For centuries it was widely held that the Bible recounted real historical events such as the Exodus, the kingdom of David and the Exile. But recently there has been a radical shift in interpretation--most scholars now accept that one can't simply paraphrase the Bible for an accurate history of ancient Israel and Palestine. Spearheading that shift, often controversially, has been Thomas Thompson, now Professor of Old Testament Studies at the University of Copenhagen.
Here, he takes his argument much further. The Bible is a crucial text, not so much for its veracity but as great literature and as the best insight we have into how stories are moulded for the audience of their time. The very idea of history, he argues, is a modern concept, incompatible with the world view of the ancient world. This book "looks at the Bible's view of the past on its own terms...because it is only as history that the Bible doesn't make sense". He argues that by doing so "we are not getting rid of the Bible" but are discovering "where it has always been: playing among its stories and legends".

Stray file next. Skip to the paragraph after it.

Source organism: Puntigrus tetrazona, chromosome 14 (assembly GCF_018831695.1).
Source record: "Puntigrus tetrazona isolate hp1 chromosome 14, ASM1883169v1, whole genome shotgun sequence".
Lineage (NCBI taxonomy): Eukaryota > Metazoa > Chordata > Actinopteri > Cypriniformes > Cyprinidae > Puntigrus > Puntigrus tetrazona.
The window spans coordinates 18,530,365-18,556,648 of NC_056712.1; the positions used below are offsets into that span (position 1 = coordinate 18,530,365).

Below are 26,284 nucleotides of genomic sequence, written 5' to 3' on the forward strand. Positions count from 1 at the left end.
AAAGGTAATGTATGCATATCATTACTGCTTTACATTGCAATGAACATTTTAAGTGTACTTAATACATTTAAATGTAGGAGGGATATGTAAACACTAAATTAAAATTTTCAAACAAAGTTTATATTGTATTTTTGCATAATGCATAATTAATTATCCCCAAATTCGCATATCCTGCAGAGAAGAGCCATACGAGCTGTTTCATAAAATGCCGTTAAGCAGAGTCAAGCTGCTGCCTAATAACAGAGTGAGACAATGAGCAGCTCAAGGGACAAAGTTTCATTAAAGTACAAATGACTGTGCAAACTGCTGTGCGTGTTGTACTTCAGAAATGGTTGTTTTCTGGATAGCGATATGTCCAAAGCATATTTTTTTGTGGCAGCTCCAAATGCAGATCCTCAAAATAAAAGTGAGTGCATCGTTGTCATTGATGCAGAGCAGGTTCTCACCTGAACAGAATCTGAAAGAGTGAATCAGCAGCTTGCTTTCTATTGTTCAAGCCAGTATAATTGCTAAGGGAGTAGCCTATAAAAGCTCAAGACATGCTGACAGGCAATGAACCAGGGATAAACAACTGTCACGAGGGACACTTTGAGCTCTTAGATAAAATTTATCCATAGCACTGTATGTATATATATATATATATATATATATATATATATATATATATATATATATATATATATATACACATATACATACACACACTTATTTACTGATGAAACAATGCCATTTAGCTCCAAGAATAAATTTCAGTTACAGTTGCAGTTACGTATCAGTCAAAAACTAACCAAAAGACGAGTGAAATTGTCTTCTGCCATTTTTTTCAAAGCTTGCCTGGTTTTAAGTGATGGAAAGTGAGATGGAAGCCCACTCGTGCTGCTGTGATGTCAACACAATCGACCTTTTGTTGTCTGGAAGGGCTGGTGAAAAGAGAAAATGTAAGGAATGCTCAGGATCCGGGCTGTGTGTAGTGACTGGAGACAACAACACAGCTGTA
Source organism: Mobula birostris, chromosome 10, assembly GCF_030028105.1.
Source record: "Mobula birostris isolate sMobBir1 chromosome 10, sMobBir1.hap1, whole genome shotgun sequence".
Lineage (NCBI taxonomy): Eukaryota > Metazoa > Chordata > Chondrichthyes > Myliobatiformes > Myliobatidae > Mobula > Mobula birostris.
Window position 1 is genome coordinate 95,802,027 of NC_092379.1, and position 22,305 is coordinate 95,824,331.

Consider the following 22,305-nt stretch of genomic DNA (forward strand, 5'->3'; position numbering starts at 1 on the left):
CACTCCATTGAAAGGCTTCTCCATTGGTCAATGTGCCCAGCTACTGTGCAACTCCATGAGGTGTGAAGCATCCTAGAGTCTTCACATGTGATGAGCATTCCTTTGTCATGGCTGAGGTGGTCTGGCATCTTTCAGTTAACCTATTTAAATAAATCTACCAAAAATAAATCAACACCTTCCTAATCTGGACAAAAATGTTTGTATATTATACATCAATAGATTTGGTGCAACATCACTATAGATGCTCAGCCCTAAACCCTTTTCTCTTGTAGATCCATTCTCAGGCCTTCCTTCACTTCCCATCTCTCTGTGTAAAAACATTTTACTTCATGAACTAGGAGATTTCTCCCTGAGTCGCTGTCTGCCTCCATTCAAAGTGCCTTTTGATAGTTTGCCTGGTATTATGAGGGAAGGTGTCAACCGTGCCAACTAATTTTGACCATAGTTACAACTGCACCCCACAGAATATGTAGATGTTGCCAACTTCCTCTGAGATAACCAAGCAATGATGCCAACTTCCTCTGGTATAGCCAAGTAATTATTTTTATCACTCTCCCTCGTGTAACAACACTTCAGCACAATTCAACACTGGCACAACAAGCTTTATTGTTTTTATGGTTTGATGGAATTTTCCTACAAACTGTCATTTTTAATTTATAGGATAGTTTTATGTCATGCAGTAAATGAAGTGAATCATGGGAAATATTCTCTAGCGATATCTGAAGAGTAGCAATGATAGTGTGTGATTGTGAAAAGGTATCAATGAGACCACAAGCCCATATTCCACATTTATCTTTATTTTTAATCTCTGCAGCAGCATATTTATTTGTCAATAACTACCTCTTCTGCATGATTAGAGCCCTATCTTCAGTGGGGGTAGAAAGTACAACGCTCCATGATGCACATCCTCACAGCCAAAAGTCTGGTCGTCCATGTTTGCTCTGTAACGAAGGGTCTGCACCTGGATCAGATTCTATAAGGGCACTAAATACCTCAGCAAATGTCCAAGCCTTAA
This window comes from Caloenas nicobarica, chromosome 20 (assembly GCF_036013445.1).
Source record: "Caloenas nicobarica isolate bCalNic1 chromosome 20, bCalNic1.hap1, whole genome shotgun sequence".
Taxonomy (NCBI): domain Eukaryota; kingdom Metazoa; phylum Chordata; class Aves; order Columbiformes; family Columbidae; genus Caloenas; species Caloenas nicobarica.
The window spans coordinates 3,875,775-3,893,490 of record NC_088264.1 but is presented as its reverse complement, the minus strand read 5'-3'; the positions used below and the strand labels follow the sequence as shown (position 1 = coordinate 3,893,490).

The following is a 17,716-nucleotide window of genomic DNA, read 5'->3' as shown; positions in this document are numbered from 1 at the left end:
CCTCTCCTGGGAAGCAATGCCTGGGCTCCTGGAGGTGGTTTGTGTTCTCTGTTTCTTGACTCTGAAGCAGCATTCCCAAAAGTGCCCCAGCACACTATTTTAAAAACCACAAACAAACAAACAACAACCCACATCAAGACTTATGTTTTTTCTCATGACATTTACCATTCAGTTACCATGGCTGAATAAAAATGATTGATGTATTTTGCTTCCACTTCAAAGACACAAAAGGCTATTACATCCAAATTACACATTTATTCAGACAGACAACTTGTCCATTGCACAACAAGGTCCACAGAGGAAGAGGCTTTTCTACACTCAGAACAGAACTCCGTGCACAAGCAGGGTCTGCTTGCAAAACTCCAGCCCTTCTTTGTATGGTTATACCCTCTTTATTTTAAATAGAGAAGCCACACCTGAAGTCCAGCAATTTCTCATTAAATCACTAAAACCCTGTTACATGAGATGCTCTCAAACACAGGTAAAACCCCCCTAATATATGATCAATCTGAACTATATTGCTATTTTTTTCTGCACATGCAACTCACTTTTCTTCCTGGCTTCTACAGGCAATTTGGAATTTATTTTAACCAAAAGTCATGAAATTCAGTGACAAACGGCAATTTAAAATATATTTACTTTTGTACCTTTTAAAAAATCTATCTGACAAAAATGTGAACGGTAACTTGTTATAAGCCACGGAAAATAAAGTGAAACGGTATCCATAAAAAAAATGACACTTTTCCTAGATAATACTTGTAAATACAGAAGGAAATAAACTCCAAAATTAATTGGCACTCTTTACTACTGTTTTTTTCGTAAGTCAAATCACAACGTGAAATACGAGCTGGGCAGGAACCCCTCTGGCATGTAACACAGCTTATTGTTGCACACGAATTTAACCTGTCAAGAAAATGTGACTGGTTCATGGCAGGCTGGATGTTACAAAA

With detailed literary and historical analysis of the texts, referring always to what we now know about the contemporaneous socio-political forces at work in the Middle East, Thompson illuminates the relationship between the Old Testament and the New, Yahweh and Christ, Judaism and Greek philosophy. He writes delightfully, making a complex argument both accessible and fascinating to the general reader. --Jim Rickards
--This text refers to an out of print or unavailable edition of this title.
"A recovery of what the Bible originally was, and what it still is." - A.N. Wilson, "Independent on Sunday